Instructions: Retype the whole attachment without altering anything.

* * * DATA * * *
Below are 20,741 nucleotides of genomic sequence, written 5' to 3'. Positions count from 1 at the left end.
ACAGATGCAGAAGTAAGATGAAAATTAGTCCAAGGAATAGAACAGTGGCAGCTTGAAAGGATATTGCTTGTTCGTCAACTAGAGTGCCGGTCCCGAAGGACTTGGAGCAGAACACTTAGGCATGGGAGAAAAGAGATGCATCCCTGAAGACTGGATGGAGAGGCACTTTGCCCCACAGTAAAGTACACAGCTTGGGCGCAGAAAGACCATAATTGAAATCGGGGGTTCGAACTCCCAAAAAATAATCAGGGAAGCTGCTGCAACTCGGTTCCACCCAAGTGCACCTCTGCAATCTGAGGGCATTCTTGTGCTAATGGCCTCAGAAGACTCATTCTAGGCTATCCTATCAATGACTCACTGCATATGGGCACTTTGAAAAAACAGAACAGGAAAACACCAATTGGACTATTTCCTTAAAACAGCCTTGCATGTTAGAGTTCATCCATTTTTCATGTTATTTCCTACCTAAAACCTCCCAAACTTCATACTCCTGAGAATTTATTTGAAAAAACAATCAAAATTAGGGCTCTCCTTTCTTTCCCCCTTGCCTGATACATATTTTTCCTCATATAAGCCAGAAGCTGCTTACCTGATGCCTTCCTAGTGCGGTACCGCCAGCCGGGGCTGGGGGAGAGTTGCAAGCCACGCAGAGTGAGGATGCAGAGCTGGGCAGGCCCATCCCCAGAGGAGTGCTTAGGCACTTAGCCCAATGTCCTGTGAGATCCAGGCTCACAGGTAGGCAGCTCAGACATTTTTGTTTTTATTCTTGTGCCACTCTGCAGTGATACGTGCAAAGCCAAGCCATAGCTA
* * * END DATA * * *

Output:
Below are 20,741 nucleotides of genomic sequence, written 5' to 3'. Positions count from 1 at the left end.
ACAGATGCAGAAGTAAGATGAAAATTAGTCCAAGGAATAGAACAGTGGCAGCTTGAAAGGATATTGCTTGTTCGTCAACTAGAGTGCCGGTCCCGAAGGACTTGGAGCAGAACACTTAGGCATGGGAGAAAAGAGATGCATCCCTGAAGACTGGATGGAGAGGCACTTTGCCCCACAGTAAAGTACACAGCTTGGGCGCAGAAAGACCATAATTGAAATCGGGGGTTCGAACTCCCAAAAAATAATCAGGGAAGCTGCTGCAACTCGGTTCCACCCAAGTGCACCTCTGCAATCTGAGGGCATTCTTGTGCTAATGGCCTCAGAAGACTCATTCTAGGCTATCCTATCAATGACTCACTGCATATGGGCACTTTGAAAAAACAGAACAGGAAAACACCAATTGGACTATTTCCTTAAAACAGCCTTGCATGTTAGAGTTCATCCATTTTTCATGTTATTTCCTACCTAAAACCTCCCAAACTTCATACTCCTGAGAATTTATTTGAAAAAACAATCAAAATTAGGGCTCTCCTTTCTTTCCCCCTTGCCTGATACATATTTTTCCTCATATAAGCCAGAAGCTGCTTACCTGATGCCTTCCTAGTGCGGTACCGCCAGCCGGGGCTGGGGGAGAGTTGCAAGCCACGCAGAGTGAGGATGCAGAGCTGGGCAGGCCCATCCCCAGAGGAGTGCTTAGGCACTTAGCCCAATGTCCTGTGAGATCCAGGCTCACAGGTAGGCAGCTCAGACATTTTTGTTTTTATTCTTGTGCCACTCTGCAGTGATACGTGCAAAGCCAAGCCATAGCTA